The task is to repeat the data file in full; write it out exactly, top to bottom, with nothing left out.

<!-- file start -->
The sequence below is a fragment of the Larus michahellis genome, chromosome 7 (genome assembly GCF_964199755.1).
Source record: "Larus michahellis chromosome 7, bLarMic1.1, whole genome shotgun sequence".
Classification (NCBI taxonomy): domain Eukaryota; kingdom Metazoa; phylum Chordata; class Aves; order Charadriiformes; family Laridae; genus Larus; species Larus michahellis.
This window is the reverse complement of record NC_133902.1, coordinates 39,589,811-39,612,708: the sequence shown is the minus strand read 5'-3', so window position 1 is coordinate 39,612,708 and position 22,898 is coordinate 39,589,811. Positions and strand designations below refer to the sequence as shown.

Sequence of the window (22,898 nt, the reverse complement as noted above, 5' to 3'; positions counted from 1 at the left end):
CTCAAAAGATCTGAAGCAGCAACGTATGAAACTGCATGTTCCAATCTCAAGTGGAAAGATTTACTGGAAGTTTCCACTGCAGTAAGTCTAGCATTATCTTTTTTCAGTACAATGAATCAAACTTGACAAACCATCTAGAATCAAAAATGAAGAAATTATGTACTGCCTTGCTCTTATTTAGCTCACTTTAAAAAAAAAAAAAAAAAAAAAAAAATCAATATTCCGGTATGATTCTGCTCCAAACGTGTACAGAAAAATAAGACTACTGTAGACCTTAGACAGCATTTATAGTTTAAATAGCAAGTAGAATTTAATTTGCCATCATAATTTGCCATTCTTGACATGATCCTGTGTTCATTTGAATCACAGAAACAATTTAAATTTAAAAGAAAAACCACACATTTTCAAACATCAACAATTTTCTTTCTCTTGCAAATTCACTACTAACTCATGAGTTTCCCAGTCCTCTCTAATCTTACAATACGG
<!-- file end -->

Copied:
The sequence below is a fragment of the Larus michahellis genome, chromosome 7 (genome assembly GCF_964199755.1).
Source record: "Larus michahellis chromosome 7, bLarMic1.1, whole genome shotgun sequence".
Classification (NCBI taxonomy): domain Eukaryota; kingdom Metazoa; phylum Chordata; class Aves; order Charadriiformes; family Laridae; genus Larus; species Larus michahellis.
This window is the reverse complement of record NC_133902.1, coordinates 39,589,811-39,612,708: the sequence shown is the minus strand read 5'-3', so window position 1 is coordinate 39,612,708 and position 22,898 is coordinate 39,589,811. Positions and strand designations below refer to the sequence as shown.

Sequence of the window (22,898 nt, the reverse complement as noted above, 5' to 3'; positions counted from 1 at the left end):
CTCAAAAGATCTGAAGCAGCAACGTATGAAACTGCATGTTCCAATCTCAAGTGGAAAGATTTACTGGAAGTTTCCACTGCAGTAAGTCTAGCATTATCTTTTTTCAGTACAATGAATCAAACTTGACAAACCATCTAGAATCAAAAATGAAGAAATTATGTACTGCCTTGCTCTTATTTAGCTCACTTTAAAAAAAAAAAAAAAAAAAAAAAAATCAATATTCCGGTATGATTCTGCTCCAAACGTGTACAGAAAAATAAGACTACTGTAGACCTTAGACAGCATTTATAGTTTAAATAGCAAGTAGAATTTAATTTGCCATCATAATTTGCCATTCTTGACATGATCCTGTGTTCATTTGAATCACAGAAACAATTTAAATTTAAAAGAAAAACCACACATTTTCAAACATCAACAATTTTCTTTCTCTTGCAAATTCACTACTAACTCATGAGTTTCCCAGTCCTCTCTAATCTTACAATACGG